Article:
A native of Japan, bassist and composer Tatsu Aoki come to Chicago nearly 30 years ago and quickly established himself as one of the pre-eminent improvising bassists in the city. No mean feat, given the number of world-class jazz bassists in Chicago. Early on, he was drawn to the AACM, and helped found the Asian Improv organization which drew directly from the AACM ethos to provide a platform and rallying point for the promotion and nurturing of all types Asian American music. As a sideman, Aoki has worked with Joseph Jarman, Don Moye, Roscoe Mitchell, Max Roach, Fred Anderson, Hamid Drake, Jon Jang, and Jeff Parker to name just a few.
The Miyumi Project is Aoki’s vehicle to explore the disparate worlds of modern jazz and traditional Japanese Taiko drumming. "re:ROOTED" is, itself, a hybrid of two previous Aoki projects - a modern jazz big band with a Taiko drum section in addition to a western trap kit player, and a reeds-and-drums ensemble which included both Taiko and Korean traditional instruments. Multi-reed artist Mwata Bowden was a key participant on both of these earlier projects, and he plays a prominent role on "re:ROOTED" as well.
On the CD's three most lengthy tracks ('Episode One', 'Laquer', and 'Gate'), the Taiko drummers create a deep hypnotic groove by using a contrapuntal quasi-trapset approach. Ride patterns are rapped out on the wooden edge or side of the drum, while the interplay among the different individual Taiko drums models that of the snare and bass drums on a typical jazz drum kit. It’s an interesting approach, though it doesn’t really get stretched out on these slow- to moderate-tempo pieces. When backing the soloists, the Taiko drums don’t so much swing as they sway. Unfortunately, they also don’t play fills like a jazz drummer, or phrase polyrhythmically like African or Afro-Cuban dummers. Consequently, I found the thematic materials - with their more elaborate drum parts - much more interesting from a percussion standpoint.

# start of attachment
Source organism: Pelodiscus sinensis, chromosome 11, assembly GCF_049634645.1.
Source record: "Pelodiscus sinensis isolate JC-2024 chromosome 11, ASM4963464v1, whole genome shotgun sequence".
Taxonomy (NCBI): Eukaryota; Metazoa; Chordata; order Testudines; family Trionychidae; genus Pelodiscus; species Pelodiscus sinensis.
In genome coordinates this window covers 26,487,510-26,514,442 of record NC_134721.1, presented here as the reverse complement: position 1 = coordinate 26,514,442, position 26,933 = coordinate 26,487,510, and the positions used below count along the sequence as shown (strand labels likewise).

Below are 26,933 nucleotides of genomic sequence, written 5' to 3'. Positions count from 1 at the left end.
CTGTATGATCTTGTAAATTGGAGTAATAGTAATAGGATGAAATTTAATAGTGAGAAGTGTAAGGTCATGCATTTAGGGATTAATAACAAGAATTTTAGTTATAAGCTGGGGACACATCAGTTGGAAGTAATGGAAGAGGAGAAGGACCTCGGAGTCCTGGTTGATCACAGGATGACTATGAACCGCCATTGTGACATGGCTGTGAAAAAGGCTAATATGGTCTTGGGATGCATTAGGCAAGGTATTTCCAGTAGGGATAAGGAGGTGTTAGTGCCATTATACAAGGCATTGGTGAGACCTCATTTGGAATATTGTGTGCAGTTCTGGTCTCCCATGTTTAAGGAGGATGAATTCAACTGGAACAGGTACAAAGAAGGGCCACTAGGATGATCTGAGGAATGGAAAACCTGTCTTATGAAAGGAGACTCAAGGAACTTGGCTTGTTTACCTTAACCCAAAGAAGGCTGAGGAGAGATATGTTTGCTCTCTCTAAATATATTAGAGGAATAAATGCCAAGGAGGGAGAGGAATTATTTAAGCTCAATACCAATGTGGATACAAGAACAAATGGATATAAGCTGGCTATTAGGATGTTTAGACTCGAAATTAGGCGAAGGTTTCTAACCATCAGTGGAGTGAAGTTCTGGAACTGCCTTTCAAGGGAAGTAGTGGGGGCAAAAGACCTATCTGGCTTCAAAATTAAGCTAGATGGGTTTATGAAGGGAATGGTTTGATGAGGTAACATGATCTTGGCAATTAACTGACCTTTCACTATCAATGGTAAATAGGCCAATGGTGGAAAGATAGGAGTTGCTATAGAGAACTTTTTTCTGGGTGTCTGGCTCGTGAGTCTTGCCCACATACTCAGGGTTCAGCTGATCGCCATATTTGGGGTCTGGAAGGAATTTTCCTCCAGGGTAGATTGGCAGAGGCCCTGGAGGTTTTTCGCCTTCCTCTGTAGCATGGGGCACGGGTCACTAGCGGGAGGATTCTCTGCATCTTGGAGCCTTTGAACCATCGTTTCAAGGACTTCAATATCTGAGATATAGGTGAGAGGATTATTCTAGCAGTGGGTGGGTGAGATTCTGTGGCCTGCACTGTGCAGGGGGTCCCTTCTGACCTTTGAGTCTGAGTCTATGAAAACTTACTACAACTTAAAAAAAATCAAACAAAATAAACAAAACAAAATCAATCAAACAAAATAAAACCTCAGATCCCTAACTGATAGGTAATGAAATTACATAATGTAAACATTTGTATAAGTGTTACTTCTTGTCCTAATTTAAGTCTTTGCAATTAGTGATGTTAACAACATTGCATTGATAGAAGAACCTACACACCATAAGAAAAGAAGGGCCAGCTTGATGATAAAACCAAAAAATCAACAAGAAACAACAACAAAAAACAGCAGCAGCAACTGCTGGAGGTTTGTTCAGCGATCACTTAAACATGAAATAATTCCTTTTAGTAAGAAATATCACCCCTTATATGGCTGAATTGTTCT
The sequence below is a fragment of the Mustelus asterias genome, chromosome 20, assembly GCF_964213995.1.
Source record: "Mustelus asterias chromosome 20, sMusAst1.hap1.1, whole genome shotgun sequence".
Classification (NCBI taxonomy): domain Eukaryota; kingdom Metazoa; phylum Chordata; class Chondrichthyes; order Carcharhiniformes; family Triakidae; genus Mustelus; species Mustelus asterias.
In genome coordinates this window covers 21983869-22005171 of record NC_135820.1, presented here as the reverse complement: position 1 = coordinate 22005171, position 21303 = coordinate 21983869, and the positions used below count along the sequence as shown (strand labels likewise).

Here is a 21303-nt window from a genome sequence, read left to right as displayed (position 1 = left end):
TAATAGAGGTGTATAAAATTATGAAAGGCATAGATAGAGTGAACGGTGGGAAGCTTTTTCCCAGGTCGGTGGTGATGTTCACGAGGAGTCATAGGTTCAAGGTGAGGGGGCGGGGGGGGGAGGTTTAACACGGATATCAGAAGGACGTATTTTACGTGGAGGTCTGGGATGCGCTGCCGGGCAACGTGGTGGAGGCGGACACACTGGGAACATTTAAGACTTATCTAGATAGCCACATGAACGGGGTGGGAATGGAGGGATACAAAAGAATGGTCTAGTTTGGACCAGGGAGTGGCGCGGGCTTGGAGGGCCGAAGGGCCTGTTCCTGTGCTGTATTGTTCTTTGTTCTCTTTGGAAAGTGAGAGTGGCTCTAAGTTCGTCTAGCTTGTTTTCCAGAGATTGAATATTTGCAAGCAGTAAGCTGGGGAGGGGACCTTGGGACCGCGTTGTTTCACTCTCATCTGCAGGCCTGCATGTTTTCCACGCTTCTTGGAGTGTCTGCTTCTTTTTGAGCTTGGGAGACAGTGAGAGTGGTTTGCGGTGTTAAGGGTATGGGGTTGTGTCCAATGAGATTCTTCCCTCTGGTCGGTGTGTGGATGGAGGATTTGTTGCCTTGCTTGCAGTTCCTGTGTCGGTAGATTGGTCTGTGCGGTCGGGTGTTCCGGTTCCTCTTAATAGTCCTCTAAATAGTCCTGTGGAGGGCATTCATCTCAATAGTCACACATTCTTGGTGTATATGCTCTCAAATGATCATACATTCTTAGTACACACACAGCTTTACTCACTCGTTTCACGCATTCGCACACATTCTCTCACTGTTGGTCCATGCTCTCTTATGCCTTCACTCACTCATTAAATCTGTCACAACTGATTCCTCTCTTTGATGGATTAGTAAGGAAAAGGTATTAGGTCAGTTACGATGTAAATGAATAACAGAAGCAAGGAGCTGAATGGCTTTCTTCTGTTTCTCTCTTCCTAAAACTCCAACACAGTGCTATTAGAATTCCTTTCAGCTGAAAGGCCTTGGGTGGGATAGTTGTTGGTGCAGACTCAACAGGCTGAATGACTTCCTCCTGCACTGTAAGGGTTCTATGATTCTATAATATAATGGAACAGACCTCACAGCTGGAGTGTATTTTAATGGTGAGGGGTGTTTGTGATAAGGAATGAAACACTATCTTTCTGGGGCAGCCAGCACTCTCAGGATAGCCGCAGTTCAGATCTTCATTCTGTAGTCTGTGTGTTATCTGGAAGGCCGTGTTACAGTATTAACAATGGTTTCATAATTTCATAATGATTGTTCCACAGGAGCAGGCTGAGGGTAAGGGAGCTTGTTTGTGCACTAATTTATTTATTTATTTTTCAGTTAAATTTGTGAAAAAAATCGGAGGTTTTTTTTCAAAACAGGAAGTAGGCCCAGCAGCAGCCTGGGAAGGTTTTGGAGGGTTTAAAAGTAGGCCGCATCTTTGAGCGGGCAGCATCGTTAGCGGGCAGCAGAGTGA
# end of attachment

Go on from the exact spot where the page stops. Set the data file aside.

The most successful tracks are the shorter, more atmospheric pieces. On ‘Episode Three’, the drummers swap their drums for a variety of bells, shakers, and metal objects. This opens up a whole new dimension to the music, as Aoki’s resonant, driving bass lines propel the reed and violin soloists to new heights. Traditional Japanese strings and flutes played by Aoki, reedman Jeff Chan, and guest Kazu Terashima add entirely new flavors to the haunting ‘Shadow to Shadow and Beyond’. The dark, mysterious ‘Episode Two’ is an extensively modified slow blues that features brilliant solos by Wong, Bowden, and violinist Jonathan Chen - who turns in the disc’s most radical playing.